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It's a common conception that communications technology is causing the world to shrink around us. As we are finding it easier to access information and communication with other people, we are able to exclusively inhabit our own bubbles, our own little worlds, and in doing so become more and more isolated. However, while I admit that this is true to an extent, I would argue that, in an equal and opposite force, communications technology is also allowing the world (and our knowledge of it) to grow.

We have access to a seemingly infinite amount of information at our fingertips, and can share this with others in a bid to educate them, allowing the formation of new, innovative ideas and creations. Regardless of whether you see the world as shrinking or expanding, you can nonetheless identify companies such as Verizon (VZ) as the driving force behind these changes.

However, despite Verizon's crucial role in the marketing, retailing and usage of the mobile devices and networks upon which we all depend, and in spite of the recent release of groundbreaking technologies such as Apple's (AAPL) iPad 3, Verizon's stock has seen a significant decrease in value since the end of 2011, when it peaked at $40.

In fact, if Verizon's stock continues to fluctuate dangerously in the way it is doing at the moment, we could see a return to the figures of early 2011, when stock was consistently below $37. And it's not only Verizon that's seeing this type of decrease: Telephone & Data Systems (TDS) has seen a similar trend since the start of 2012. However, the story's not the same across the board.

Leap Wireless (LEAP) has, despite some fluctuation, remained at almost exactly the same price since the start of the year, and companies such as AT&T (T) and Sprint-Nextel (S) have seen an increase on stock price since 2011. So why is there such a mixed bag when it comes to the fortunes of our communications providers? And why does Verizon seem to be struggling where others are prospering?

Of course, the first place to start is with public relations, and currently, Verizon isn't doing too well. It has recently been reported in the Wall Street Journal that, even though Verizon customers have owned their new iPad 3 for less than a month, they're in uproar after being hit with extra charges of $10 for every gigabyte of data they use over their monthly allowance.

In the article, iPad user Mr. Brandon Wells calls the Verizon charges on the Apple iPad a "catch-22" - even though the device is designed specifically to handle files which use a lot of data (think movie downloads and Netflix streaming), Verizon's minimal monthly data allowances of 5GB per month and excessive overages mean that customers are deterred from using the iPad to its capacity, or incur hefty charges if they do.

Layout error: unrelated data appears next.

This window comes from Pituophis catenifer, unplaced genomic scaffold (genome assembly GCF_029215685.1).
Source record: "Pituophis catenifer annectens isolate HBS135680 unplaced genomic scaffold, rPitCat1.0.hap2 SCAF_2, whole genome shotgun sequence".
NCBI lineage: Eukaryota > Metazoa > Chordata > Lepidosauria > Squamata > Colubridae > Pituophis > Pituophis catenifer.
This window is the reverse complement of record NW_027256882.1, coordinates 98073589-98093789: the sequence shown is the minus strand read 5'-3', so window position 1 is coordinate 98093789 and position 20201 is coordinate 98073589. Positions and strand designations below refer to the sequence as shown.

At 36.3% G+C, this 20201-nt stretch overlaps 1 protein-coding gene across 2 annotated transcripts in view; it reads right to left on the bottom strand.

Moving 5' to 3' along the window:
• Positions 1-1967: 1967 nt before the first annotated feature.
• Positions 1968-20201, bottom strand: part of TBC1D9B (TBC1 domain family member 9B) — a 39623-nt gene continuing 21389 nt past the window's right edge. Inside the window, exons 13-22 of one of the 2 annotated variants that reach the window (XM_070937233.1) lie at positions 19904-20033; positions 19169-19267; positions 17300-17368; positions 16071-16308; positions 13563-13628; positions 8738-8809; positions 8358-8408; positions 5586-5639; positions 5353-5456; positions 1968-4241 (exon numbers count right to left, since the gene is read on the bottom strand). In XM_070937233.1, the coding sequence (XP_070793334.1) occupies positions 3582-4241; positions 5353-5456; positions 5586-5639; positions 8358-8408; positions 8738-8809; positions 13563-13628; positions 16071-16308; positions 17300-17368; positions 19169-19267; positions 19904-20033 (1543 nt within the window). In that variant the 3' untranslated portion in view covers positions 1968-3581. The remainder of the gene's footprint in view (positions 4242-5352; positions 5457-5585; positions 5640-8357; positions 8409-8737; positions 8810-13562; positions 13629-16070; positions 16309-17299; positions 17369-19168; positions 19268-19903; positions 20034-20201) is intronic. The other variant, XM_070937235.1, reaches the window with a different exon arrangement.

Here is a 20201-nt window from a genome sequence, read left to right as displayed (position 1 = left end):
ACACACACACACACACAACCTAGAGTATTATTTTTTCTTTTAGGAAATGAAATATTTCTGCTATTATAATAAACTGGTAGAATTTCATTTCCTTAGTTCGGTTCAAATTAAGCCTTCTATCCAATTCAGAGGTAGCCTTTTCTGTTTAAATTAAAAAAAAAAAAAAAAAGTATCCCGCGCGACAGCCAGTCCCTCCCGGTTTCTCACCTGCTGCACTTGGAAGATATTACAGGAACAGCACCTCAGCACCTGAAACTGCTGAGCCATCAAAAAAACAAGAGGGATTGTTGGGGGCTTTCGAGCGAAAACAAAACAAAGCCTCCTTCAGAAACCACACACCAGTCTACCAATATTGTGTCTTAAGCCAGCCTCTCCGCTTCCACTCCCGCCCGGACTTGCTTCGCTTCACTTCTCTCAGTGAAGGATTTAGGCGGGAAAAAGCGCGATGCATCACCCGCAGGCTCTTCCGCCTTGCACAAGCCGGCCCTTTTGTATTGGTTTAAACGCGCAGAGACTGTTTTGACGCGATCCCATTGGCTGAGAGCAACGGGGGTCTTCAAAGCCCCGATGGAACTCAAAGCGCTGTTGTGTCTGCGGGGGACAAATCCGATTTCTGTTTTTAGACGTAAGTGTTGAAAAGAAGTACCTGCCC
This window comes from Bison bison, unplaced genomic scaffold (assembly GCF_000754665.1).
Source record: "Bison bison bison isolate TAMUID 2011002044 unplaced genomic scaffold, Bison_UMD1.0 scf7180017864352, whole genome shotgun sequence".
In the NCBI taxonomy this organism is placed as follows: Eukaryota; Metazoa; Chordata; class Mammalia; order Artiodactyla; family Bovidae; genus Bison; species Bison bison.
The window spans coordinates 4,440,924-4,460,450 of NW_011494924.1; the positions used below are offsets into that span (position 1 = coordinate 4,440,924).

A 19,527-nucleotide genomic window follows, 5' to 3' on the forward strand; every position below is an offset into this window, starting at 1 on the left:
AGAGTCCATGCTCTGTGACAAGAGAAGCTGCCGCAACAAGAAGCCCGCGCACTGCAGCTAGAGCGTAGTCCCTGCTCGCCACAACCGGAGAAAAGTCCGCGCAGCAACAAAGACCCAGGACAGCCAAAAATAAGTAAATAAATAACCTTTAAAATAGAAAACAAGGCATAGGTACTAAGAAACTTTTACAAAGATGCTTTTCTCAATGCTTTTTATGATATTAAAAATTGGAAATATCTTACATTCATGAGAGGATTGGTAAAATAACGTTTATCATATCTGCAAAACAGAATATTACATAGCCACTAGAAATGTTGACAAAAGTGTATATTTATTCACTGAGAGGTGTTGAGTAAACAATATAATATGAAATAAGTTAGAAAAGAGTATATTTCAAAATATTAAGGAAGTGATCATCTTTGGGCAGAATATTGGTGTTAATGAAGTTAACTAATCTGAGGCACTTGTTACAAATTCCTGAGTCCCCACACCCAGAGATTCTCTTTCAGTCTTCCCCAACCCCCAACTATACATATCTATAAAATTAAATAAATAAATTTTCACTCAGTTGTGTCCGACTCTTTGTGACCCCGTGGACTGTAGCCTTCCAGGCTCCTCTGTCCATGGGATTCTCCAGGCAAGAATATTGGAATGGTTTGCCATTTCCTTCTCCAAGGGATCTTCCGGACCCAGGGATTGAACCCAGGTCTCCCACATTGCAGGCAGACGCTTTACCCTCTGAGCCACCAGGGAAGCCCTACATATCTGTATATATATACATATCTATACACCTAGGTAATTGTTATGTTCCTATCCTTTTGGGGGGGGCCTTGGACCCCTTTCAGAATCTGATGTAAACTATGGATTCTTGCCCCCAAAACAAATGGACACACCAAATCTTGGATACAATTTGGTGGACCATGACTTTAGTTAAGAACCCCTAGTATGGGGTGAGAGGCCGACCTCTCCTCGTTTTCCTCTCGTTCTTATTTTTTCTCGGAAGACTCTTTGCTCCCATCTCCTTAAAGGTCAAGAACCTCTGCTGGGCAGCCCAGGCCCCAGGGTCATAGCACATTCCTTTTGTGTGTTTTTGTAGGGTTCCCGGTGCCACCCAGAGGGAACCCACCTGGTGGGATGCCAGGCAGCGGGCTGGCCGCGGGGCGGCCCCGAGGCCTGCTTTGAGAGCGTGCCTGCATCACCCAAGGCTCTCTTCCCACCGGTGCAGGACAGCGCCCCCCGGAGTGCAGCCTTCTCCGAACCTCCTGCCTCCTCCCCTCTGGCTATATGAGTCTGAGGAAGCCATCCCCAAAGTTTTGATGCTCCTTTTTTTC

Well, $10 per gigabyte is a lot of money, especially when considering that you can use up your 5GB data allowance in under three hours. And, undoubtedly, this is going to leave a lot of customers with large dents in their bank balances, and even larger dents in their respect for, and loyalty to, Verizon. It's not only customers that have been affected by this - if Verizon is preventing Apple's devices from being used correctly, and upsetting the vast legions of loyal Apple customers, it may not be long before relations between Verizon and Apple are soured.

And, considering the overwhelming strength of Apple in terms of its customer base and its economic control, Verizon is at the risk of making a very powerful enemy. On the contrary, AT&T's data package for the iPad seems not to have caused the same uproar - which is interesting, as its overage is also a minimum of $10 per gigabyte.

AT&T also seems to be keeping abreast of the latest in smartphone releases, as well dealing better with tablets. The latest and most technologically advanced smartphone to grace the market is the Samsung Galaxy Note, and it's only available on AT&T. The company's website has whole pages dedicated to the phone, while the Note is nowhere to be seen on Verizon's website. And this seems to have angered the already irritated Verizon's customers further, with a number of online petitions cropping up all over the Internet where Verizon customers can voice their displeasure. Unfortunately, many technological commentators and online bloggers are claiming that these petitions are null and void, because of the huge $10 million commercial that AT&T had to help fund in order to secure exclusivity.

Of course, succumbing to what the customer wants and outbidding AT&T in order to secure the Note might be an obvious way to boost Verizon's customer satisfaction and popularity, which seems to be at a low right now. However, I would suggest that Verizon consider very carefully before doing this. As outlined above, the makings of a tussle between Verizon and Apple are well underway. Any attempts to outdo AT&T could put Verizon at risk of making another technological superpower enemy - after all, AT&T is the largest network provider of 4G connectivity in America.

Currently, Verizon's stock stands at around $38, and is heading slowly, but surely downwards. Conversely, AT&T's stock stands at around $31, and, if trends from earlier this year are to continue, will be increasing in value. All we can hope is that Verizon navigates its recent PR faux-pas with extreme caution before jumping in with two feet. What I'm suggesting is that Verizon's most obvious solution might not, ultimately, be its best in the long run.

Source: Verizon: New Changes Could Hit Profits